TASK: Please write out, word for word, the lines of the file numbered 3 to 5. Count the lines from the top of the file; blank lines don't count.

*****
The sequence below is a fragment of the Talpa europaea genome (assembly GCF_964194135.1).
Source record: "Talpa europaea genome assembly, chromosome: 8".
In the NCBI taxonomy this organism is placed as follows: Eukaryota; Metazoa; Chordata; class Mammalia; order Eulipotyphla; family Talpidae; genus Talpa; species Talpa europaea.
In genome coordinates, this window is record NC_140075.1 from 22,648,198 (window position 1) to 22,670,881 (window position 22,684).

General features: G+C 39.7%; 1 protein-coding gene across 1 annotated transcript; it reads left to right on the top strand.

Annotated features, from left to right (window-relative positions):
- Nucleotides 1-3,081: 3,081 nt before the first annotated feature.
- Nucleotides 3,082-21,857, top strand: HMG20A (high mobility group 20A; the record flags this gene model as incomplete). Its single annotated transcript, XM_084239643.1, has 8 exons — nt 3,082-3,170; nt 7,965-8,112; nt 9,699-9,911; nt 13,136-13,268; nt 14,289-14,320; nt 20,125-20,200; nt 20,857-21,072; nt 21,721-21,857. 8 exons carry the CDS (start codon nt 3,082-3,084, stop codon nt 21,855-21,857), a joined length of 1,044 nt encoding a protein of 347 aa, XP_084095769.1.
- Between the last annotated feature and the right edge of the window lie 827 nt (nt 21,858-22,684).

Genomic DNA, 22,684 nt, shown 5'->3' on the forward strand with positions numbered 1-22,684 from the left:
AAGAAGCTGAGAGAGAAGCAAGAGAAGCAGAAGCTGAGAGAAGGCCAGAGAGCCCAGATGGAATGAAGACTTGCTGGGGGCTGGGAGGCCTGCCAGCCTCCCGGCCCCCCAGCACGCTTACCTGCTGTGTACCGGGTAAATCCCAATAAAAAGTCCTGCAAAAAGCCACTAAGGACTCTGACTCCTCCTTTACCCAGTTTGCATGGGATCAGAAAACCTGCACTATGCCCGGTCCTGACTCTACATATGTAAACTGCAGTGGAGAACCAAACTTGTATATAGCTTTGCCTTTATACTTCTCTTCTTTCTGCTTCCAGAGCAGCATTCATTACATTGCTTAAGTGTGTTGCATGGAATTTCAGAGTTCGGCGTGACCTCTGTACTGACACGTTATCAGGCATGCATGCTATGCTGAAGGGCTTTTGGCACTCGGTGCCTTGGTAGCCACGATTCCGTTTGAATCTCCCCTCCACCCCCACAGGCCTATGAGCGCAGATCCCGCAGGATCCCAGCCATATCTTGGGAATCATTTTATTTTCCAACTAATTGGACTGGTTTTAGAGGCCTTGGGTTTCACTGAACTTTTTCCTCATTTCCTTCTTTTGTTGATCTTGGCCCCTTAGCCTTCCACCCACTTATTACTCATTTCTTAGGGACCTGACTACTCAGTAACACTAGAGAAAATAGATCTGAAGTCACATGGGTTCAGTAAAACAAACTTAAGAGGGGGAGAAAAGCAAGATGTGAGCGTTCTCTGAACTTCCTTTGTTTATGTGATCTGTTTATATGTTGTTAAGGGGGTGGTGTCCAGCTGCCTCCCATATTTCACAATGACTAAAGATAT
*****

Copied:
In the NCBI taxonomy this organism is placed as follows: Eukaryota; Metazoa; Chordata; class Mammalia; order Eulipotyphla; family Talpidae; genus Talpa; species Talpa europaea.
In genome coordinates, this window is record NC_140075.1 from 22,648,198 (window position 1) to 22,670,881 (window position 22,684).

General features: G+C 39.7%; 1 protein-coding gene across 1 annotated transcript; it reads left to right on the top strand.